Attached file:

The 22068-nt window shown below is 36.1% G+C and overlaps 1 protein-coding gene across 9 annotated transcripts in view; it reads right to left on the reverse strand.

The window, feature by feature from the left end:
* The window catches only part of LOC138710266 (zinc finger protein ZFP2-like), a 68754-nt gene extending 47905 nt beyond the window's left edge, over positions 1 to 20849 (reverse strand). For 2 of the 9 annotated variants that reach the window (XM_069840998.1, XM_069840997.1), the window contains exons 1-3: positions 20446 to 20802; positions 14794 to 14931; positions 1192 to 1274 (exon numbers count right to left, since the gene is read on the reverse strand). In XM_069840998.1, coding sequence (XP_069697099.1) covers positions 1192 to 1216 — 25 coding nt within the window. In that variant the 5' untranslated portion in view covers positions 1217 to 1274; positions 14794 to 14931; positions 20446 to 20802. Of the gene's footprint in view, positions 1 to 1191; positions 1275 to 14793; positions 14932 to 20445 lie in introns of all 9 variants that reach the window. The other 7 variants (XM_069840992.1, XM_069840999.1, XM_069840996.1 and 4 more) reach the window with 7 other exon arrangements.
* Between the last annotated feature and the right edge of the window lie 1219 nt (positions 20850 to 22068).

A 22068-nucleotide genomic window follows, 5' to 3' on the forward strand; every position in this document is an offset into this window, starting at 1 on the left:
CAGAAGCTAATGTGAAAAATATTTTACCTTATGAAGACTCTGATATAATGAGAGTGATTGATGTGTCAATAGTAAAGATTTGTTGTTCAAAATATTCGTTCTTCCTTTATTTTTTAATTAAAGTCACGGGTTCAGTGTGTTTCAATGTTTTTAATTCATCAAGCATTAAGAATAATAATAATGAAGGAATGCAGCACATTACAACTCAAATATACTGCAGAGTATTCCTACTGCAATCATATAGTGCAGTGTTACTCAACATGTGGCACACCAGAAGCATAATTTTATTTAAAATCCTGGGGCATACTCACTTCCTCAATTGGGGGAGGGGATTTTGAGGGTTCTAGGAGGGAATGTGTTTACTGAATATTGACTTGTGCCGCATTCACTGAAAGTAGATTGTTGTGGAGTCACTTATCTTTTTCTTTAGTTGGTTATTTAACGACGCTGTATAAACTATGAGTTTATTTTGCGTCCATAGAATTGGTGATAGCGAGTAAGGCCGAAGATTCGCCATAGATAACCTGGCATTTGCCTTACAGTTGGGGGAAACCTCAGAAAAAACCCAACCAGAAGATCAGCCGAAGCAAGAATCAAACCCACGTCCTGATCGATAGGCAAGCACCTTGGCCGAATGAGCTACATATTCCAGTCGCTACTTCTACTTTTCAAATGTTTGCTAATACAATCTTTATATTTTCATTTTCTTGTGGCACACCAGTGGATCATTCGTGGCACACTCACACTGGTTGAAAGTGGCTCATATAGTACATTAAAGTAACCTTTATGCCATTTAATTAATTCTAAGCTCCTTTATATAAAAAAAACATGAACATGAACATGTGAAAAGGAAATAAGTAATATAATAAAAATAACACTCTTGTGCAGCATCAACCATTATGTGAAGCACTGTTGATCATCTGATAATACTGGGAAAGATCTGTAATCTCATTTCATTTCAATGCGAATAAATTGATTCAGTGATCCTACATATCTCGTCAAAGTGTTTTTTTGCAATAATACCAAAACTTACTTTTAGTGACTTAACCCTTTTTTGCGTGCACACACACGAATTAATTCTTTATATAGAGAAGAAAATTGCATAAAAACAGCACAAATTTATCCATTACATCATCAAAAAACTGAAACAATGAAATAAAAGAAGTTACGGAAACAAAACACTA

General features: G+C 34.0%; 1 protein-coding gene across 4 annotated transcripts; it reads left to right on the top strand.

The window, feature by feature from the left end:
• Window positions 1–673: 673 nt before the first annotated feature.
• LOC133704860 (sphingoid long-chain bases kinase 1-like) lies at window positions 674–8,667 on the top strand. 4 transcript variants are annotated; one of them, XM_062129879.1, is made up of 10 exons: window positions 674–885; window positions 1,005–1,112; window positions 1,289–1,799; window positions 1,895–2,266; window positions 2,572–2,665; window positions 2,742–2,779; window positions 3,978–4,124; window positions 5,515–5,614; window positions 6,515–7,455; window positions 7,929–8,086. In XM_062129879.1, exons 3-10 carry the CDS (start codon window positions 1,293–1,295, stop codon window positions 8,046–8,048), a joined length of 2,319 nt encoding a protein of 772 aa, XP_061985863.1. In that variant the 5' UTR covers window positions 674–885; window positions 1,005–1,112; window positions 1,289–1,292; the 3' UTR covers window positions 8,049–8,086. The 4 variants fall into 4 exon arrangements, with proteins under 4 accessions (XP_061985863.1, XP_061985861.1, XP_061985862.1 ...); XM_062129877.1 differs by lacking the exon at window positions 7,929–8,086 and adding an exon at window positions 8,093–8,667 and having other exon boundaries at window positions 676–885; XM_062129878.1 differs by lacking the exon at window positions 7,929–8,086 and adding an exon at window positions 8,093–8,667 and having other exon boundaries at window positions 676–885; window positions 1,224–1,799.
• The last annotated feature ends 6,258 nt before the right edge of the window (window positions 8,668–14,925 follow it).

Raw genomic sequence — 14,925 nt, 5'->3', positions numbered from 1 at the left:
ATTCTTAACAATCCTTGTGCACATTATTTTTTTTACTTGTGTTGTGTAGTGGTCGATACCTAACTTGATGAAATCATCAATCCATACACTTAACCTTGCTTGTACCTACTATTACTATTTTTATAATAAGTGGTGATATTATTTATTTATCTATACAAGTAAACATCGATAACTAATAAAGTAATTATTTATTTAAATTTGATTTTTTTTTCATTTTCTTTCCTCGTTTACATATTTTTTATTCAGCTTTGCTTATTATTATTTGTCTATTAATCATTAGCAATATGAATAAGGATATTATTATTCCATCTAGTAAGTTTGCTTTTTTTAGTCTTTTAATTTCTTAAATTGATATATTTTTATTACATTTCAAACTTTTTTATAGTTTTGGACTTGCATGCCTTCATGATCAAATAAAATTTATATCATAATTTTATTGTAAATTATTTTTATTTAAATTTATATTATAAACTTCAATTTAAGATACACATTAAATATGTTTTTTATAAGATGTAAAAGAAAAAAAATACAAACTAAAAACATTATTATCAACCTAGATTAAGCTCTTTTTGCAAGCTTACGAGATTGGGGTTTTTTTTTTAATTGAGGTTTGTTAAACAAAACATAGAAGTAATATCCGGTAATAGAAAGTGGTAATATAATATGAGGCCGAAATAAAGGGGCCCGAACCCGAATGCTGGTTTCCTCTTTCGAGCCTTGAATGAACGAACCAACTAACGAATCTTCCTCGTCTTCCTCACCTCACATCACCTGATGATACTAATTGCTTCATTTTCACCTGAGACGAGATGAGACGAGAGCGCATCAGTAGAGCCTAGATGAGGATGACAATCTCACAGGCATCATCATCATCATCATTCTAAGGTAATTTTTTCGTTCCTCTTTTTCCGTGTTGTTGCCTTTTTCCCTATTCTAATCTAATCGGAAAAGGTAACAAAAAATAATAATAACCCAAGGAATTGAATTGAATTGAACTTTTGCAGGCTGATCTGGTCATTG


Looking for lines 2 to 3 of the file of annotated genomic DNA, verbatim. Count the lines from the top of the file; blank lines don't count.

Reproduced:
The window, feature by feature from the left end:
* The window catches only part of LOC138710266 (zinc finger protein ZFP2-like), a 68754-nt gene extending 47905 nt beyond the window's left edge, over positions 1 to 20849 (reverse strand). For 2 of the 9 annotated variants that reach the window (XM_069840998.1, XM_069840997.1), the window contains exons 1-3: positions 20446 to 20802; positions 14794 to 14931; positions 1192 to 1274 (exon numbers count right to left, since the gene is read on the reverse strand). In XM_069840998.1, coding sequence (XP_069697099.1) covers positions 1192 to 1216 — 25 coding nt within the window. In that variant the 5' untranslated portion in view covers positions 1217 to 1274; positions 14794 to 14931; positions 20446 to 20802. Of the gene's footprint in view, positions 1 to 1191; positions 1275 to 14793; positions 14932 to 20445 lie in introns of all 9 variants that reach the window. The other 7 variants (XM_069840992.1, XM_069840999.1, XM_069840996.1 and 4 more) reach the window with 7 other exon arrangements.